Isn't language loss a good thing, because fewer languages mean easier communication among the world's people? Perhaps, but it's a bad thing in other respects. Languages differ in structure and vocabulary, in how they express causation and feelings and personal responsibility, hence in how they shape our thoughts. There's no single purpose "best" language; instead, different languages are better suited for different purposes. For instance, it may not have been an accident that Plato and Aristotle wrote in Greek, while Kant wrote in German. The grammatical particles of those two languages, plus their ease in forming compound words, may have helped make them the preeminent languages of western philosophy. Another example, familiar to all of us who studied Latin, is that highly inflected languages (ones in which word endings suffice to indicate sentence structure) can use variations of word order to convey nuances impossible with English. Our English word order is severely constrained by having to serve as the main clue to sentence structure. If English becomes a world language, that won't be because English was necessarily the best language for diplomacy.
The pulpit is ever this earth’s foremost part; all the rest comes in its rear; the pulpit leads the world. From thence it is the storm of God’s quick wrath is first descried, and the bow must bear the earliest brunt. From thence it is the God of breezes fair or foul is first invoked for favorable winds. Yes, the world’s a ship on its passage out, and not a voyage complete; and the pulpit is its prow.
God has set apart His people from before the foundation of the world to be His chosen and peculiar inheritance. We are sanctified in Christ Jesus by the Holy Spirit when he subdues our corruptions, imparts to us grace, and leads us onward in the divine walk and life of faith. Christian men are not to be used for anything but God. They are a set-apart people; they are vessels of mercy, they are not for the devil’s use, not for their own use, not for the world’s use, but for their Master’s use. He has made them on purpose to be used entirely, solely and wholly for Him. O Christian people, be holy, for Christ is holy. Do not pollute that holy Name wherewith you are named. Let your family life, your personal life, your business life, be as holy as Christ your Lord would have it to be. Shall saints be shams when sinners are so real?
If you can approach the world's complexities, both its glories and its horrors, with an attitude of humble curiosity, acknowledging that however deeply you have seen, you have only scratched the surface, you will find worlds within worlds, beauties you could not heretofore imagine, and your own mundane preoccupations will shrink to proper size, not all that important in the greater scheme of things. Keeping that awestruck vision of the world ready to hand while dealing with the demands of daily living is no easy exercise, but it is definitely worth the effort, for if you can stay centered , and engaged , you will find the hard choices easier, the right words will come to you when you need them, and you will indeed be a better person. That, I propose, is the secret to spirituality, and it has nothing at all to do with believing in an immortal soul.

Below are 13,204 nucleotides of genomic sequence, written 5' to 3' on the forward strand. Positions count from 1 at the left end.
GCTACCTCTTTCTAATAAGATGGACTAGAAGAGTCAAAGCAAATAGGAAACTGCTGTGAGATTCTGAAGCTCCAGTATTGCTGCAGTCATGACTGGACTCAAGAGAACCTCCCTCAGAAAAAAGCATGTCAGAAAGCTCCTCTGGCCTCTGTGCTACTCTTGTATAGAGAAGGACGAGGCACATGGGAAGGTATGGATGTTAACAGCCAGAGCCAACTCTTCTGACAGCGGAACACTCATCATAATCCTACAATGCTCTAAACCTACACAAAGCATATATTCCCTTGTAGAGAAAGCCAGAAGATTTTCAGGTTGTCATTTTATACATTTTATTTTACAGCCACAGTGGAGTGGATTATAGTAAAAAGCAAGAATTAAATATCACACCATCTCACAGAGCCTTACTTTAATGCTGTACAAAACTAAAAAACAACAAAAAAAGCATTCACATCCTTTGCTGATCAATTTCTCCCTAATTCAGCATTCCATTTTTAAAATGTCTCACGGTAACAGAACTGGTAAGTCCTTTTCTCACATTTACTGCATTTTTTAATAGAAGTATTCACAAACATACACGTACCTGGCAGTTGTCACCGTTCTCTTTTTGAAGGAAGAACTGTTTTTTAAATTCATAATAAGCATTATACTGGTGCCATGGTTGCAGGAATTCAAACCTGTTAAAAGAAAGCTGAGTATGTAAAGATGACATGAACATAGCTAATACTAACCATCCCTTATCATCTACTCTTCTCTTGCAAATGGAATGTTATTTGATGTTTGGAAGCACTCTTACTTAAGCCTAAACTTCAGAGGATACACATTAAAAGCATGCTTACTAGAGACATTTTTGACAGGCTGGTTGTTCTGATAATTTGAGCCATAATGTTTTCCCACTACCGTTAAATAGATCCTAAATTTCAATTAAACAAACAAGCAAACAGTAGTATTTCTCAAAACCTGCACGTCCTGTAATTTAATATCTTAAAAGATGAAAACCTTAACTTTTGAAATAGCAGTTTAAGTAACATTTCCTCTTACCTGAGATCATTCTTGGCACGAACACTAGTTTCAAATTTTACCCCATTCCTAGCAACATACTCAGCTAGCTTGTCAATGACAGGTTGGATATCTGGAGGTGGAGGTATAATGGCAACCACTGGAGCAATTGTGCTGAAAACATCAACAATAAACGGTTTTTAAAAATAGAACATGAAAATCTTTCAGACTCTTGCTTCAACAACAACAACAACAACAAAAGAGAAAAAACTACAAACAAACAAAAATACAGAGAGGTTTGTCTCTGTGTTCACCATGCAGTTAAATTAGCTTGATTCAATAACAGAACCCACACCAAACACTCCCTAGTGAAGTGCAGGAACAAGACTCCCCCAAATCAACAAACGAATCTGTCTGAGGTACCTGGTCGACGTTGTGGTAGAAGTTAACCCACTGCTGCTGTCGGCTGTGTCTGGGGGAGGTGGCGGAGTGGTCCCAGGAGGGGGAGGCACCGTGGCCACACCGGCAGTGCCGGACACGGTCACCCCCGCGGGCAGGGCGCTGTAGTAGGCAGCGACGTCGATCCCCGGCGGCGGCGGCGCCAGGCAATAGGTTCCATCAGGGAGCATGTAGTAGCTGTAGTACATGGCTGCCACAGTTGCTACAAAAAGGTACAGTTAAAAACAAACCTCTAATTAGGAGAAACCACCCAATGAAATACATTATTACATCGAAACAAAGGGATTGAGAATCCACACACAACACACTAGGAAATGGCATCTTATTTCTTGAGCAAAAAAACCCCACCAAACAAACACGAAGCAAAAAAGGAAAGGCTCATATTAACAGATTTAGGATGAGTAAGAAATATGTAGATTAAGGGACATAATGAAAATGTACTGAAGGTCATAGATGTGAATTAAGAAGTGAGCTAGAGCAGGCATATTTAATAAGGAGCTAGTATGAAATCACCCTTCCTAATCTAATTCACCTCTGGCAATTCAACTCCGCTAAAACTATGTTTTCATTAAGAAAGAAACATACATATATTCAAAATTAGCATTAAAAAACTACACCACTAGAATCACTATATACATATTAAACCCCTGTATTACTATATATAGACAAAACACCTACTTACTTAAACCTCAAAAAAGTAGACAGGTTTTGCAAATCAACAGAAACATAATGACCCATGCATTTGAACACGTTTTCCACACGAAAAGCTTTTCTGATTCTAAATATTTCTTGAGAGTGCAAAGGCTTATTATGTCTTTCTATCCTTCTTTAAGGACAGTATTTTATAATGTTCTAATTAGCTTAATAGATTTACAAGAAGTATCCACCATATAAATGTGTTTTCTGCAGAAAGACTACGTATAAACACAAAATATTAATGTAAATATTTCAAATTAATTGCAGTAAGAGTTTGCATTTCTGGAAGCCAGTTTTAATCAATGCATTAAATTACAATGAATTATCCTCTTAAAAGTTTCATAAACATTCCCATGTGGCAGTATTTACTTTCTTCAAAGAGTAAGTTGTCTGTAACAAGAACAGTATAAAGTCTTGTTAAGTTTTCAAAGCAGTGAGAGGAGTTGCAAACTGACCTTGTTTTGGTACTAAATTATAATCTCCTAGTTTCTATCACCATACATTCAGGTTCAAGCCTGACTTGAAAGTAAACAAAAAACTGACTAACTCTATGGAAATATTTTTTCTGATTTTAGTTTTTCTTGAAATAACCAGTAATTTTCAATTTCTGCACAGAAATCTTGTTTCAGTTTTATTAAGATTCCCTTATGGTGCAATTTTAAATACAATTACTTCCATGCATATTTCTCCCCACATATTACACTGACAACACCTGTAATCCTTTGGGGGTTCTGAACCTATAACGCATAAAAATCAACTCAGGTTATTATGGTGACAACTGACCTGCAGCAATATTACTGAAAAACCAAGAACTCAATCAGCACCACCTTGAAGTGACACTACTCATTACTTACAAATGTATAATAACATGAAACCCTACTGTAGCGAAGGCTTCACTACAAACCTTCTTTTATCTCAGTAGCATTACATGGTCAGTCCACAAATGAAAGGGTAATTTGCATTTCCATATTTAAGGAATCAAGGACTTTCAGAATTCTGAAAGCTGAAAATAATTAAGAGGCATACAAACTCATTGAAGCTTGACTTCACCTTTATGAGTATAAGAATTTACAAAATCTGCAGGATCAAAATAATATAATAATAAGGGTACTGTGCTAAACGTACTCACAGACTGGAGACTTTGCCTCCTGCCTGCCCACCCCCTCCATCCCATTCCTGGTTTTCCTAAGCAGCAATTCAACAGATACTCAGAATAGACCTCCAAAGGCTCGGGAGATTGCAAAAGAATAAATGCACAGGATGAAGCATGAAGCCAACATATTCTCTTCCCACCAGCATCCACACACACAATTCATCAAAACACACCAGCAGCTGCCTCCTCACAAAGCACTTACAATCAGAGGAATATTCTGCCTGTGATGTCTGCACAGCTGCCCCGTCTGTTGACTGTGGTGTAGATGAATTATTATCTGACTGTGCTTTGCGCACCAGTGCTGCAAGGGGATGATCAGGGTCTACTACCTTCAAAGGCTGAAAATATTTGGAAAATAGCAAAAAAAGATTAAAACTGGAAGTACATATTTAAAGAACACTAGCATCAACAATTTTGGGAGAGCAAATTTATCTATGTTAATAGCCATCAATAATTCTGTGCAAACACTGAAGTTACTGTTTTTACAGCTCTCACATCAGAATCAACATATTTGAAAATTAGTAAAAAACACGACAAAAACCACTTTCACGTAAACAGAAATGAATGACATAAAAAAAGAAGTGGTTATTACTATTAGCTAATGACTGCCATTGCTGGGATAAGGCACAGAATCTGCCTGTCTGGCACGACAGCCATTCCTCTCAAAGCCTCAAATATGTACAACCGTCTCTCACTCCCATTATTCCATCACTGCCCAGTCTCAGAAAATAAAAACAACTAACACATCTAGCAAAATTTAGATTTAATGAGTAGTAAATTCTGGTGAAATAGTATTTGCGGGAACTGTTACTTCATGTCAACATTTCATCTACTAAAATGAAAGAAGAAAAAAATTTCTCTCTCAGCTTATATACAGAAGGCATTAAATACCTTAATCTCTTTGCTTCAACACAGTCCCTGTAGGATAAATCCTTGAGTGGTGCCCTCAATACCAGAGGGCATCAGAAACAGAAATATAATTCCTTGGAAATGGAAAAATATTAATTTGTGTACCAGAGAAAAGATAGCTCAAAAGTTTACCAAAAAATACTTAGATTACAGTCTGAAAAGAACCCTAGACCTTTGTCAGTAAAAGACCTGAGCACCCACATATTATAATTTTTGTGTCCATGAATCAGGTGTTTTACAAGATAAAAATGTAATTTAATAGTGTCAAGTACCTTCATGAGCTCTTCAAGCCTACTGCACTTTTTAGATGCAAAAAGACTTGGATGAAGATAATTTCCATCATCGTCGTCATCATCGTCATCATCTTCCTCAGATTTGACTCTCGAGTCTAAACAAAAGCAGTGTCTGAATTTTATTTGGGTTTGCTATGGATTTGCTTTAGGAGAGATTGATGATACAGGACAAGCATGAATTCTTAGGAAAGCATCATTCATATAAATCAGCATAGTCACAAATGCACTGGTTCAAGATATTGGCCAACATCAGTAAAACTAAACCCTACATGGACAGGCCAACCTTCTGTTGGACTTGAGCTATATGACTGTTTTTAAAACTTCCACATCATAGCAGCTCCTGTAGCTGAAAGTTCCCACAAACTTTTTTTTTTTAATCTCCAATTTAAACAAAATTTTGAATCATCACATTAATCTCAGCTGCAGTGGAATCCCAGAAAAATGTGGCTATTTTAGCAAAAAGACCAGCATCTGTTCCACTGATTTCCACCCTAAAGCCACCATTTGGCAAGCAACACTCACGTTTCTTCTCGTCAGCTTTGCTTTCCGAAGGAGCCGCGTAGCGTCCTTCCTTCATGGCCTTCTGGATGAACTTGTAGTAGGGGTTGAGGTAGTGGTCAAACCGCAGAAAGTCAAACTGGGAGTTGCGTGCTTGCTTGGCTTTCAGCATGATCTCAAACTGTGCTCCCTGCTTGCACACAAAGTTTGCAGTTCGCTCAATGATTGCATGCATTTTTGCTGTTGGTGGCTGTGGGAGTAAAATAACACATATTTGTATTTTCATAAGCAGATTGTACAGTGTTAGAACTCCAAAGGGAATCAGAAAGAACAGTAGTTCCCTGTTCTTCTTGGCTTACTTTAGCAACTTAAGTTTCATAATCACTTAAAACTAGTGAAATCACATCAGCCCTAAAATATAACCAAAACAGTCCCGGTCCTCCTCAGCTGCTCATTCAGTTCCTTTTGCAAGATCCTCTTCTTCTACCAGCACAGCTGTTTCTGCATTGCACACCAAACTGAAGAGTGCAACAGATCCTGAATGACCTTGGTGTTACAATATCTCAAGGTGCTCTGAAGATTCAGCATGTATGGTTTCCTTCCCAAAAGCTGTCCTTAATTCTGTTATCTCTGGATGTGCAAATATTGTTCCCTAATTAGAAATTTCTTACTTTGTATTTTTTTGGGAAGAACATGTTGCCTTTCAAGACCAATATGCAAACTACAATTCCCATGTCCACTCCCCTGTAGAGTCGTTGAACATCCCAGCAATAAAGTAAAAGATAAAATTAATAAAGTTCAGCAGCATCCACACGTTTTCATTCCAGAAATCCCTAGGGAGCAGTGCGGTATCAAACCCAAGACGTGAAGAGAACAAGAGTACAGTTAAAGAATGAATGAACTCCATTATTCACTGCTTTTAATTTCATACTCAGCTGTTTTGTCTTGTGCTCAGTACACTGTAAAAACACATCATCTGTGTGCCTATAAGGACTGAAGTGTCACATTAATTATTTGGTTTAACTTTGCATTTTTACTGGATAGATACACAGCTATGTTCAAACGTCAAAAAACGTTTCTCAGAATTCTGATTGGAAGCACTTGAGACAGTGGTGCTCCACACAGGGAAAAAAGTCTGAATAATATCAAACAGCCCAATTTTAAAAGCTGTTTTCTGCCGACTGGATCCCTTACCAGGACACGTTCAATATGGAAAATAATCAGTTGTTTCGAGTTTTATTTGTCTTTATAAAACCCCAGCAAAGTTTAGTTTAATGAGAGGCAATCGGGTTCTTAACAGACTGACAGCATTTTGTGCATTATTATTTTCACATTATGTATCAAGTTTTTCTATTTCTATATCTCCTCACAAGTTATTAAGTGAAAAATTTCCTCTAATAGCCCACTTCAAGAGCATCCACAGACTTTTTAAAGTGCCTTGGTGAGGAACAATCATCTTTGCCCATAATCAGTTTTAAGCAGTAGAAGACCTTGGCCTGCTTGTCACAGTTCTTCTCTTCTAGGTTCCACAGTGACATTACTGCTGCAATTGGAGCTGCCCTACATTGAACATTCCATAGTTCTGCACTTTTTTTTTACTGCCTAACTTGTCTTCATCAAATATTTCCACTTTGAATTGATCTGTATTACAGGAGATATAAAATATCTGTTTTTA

Did you know that Jacques Benveniste, one of the world's leading homeopathic "scientists," now claims that you can *email* homeopathic remedies? Yeah, see, what you do is you can take the "memory" of the diluted substance out of the water electromagnetically, put it on your computer, email it, and play it back on a sound card into new water. I mean, that could work, right? (Nick's thoughts after reading Francis Wheen's book "How Mumbo-Jumbo Conquered the World")
New eyes awaken. I send Love's name into the world with wings. And songs grow up around me like a jungle. Choirs of all creatures sing the tunes. Your Spirit played in Eden. Zebras and antelopes and birds of paradise. Shine on the face of the abyss. And I am drunk with the great wilderness. Of the sixth day in Genesis. But sound is never half so fair. As when that music turns to air. And the universe dies of excellence. Sun, moon and stars. Fall from their heavenly towers. Joys walk no longer down the blue world's shore. Though fires loiter, lights still fly on the air of the gulf, All fear another wind, another thunder: Then one more voice. Snuffs all their flares in one gust. And I go forth with no more wine and no more stars. And no more buds and no more Eden. And no more animals and no more sea: While God sings by himself in acres of night. And walls fall down, that guarded Paradise.